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Alessandro Minuto-Rizzo, President

Russian aggression isolates Serbia, divides Bosnia, unites the rest of the Balkans

The war in Ukraine has a significant spill over effect in the Balkans, exacerbating existing divisions, emphasizing different geopolitical positions of the countries in the region and reigniting long-standing tensions between pro-Russian and pro-Western factions in the area.
Serbia, a candidate country for EU membership that maintains strong ties with Russia, is in the most uncomfortable position. Belgrade has tried for years to balance its relations with both Russia and the EU. Still, the Russian aggression in Ukraine has isolated Belgrade in Europe, casting doubts on the capacity of the country to join the EU one day. While all European countries have immediately condemned the Russian aggression, Belgrade has kept silent for days. The reluctance of Belgrade emphasized the difficulties experienced by the political leadership in Serbia in openly criticizing Russia, which has been assisting Serbia in modernizing its army and covering the majority of Serbian needs for gas.
On the 25th of February, however, Serbian President Aleksandar Vucic announced the official Serbian position about the Russian aggression, stating that the military actions of Moscow are “very wrong” and that Serbia respects Ukraine’s territorial integrity and sovereignty. Yet, Vucic said that Belgrade is refusing to impose sanctions against Russia. “Serbia will be guided solely by its interests in considering sanctions against any state including Russia”, and Belgrade “feels that it is not in its interest to impose sanctions on any state,” Vucic said. “Serbia respects the norms of the international law but also understands its interests,” Vucic underlined, an apparent reference to the Russian support to military neutrality of Serbia, and to the Serbian position in relation to Kosovo.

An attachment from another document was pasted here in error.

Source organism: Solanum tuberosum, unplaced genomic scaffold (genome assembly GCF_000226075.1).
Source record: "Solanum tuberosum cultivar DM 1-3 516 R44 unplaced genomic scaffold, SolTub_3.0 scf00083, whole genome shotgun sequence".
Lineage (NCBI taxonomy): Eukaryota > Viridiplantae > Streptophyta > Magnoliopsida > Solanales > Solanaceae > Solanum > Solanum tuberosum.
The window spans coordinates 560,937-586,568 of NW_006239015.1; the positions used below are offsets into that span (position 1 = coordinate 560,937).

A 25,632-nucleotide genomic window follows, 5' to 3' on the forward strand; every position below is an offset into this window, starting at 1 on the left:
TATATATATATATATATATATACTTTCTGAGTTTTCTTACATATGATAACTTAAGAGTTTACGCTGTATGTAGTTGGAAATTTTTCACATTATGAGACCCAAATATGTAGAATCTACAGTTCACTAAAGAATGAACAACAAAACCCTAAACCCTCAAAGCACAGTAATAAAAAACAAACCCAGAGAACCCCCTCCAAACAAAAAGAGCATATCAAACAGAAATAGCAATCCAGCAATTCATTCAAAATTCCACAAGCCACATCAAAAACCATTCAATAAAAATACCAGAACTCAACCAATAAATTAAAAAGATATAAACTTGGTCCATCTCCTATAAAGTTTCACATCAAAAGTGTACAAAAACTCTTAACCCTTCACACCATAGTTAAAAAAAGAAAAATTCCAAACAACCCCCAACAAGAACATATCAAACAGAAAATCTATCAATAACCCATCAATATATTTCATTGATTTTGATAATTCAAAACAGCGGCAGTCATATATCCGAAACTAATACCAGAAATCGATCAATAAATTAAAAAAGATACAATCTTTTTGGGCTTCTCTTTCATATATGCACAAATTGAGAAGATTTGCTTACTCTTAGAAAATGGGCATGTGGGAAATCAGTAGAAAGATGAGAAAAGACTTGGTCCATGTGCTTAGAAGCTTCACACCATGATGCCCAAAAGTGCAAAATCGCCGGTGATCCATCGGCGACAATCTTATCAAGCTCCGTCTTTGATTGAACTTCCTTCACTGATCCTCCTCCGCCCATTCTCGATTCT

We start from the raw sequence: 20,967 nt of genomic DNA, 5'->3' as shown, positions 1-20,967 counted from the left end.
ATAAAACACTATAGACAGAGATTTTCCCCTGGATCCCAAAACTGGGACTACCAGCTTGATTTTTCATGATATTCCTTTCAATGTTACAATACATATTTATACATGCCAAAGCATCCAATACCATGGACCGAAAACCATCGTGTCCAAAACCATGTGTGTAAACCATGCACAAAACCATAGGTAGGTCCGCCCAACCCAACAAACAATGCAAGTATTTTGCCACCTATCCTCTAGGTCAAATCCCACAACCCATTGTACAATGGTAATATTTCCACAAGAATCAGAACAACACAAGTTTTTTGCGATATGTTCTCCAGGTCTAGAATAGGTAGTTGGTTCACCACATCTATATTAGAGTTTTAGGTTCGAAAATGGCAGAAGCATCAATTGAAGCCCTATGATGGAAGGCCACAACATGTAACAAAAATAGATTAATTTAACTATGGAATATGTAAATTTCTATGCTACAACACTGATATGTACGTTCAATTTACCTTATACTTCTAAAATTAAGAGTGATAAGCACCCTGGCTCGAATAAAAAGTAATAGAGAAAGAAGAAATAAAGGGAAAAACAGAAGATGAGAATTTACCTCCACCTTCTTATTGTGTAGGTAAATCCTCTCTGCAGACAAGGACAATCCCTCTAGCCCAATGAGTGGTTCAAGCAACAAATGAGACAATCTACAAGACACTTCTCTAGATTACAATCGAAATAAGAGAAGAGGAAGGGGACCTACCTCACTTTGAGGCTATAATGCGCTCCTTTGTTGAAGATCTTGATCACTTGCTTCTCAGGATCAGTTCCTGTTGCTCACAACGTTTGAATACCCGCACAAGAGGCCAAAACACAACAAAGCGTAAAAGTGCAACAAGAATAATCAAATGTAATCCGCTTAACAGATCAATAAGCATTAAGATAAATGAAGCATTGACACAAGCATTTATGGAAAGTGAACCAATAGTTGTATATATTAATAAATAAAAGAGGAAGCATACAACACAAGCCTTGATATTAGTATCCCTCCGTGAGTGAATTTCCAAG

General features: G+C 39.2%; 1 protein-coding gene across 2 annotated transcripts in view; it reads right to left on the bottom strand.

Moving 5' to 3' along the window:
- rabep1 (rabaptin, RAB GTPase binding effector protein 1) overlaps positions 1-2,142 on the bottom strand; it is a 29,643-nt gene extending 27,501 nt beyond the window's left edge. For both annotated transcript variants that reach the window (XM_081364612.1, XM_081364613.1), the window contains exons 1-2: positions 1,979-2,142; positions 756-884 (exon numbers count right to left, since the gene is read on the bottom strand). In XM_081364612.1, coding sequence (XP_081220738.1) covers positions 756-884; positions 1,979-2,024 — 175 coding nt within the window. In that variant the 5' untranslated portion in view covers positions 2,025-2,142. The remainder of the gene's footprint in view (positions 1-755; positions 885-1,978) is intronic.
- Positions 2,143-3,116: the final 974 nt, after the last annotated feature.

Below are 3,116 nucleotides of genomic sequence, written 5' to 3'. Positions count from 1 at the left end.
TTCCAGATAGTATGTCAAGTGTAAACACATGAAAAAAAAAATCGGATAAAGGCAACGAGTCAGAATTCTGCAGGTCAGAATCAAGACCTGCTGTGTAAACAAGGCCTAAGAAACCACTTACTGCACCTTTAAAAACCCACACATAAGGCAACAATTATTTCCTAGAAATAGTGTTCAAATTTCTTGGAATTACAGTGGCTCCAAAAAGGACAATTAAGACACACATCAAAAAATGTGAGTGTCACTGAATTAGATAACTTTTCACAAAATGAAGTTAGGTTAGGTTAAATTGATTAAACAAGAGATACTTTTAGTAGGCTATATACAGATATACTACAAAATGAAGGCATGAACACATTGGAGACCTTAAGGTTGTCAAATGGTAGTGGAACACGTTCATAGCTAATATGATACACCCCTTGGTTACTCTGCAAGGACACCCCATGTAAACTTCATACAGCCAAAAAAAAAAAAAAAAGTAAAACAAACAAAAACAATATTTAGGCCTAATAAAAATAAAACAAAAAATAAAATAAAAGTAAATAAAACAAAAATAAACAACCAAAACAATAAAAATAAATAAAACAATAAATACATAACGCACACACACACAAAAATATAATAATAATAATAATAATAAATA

Bosnia and Herzegovina, still profoundly divided along ethnic lines, was also shaken by the Russian aggression as evident in the lack of unequivocal disapproval of Moscow’s actions. While the Bosnian Croat and the Bosniak members of the tripartite presidency, Zeljko Komsic and Sefik Dzaferovic, condemned the Russian invasion, the Bosnian Serb member of the presidency, Milorad Dodik, expressed just concern about the situation. As the three presidency members have opposite views on the situation, there was no discussion on sanctions in Sarajevo, despite EU pressures to follow the Union’s policy against Moscow.
The rest of the region, on the opposite, unified in a strong condemnation of the Russian aggression and in following the Western stance against Moscow, with practically no exception. NATO countries that are still not part of the EU, such as Albania and North Macedonia, also joined EU and Western sanctions and closed their airspace to Russian planes. Although shaken by a severe political crisis, even Montenegro announced it would follow the steps of Brussels and Washington.
Kosovo, which also decided to impose sanctions against Serbian-ally Russia, went even further, paving the way for new tensions with Belgrade. Pristina asked the US to establish a permanent military base in the country and to NATO to accelerate Kosovo’s memberships procedures. It also reiterated its call to all countries in the world to fully recognize it, causing new turbulences with Belgrade.

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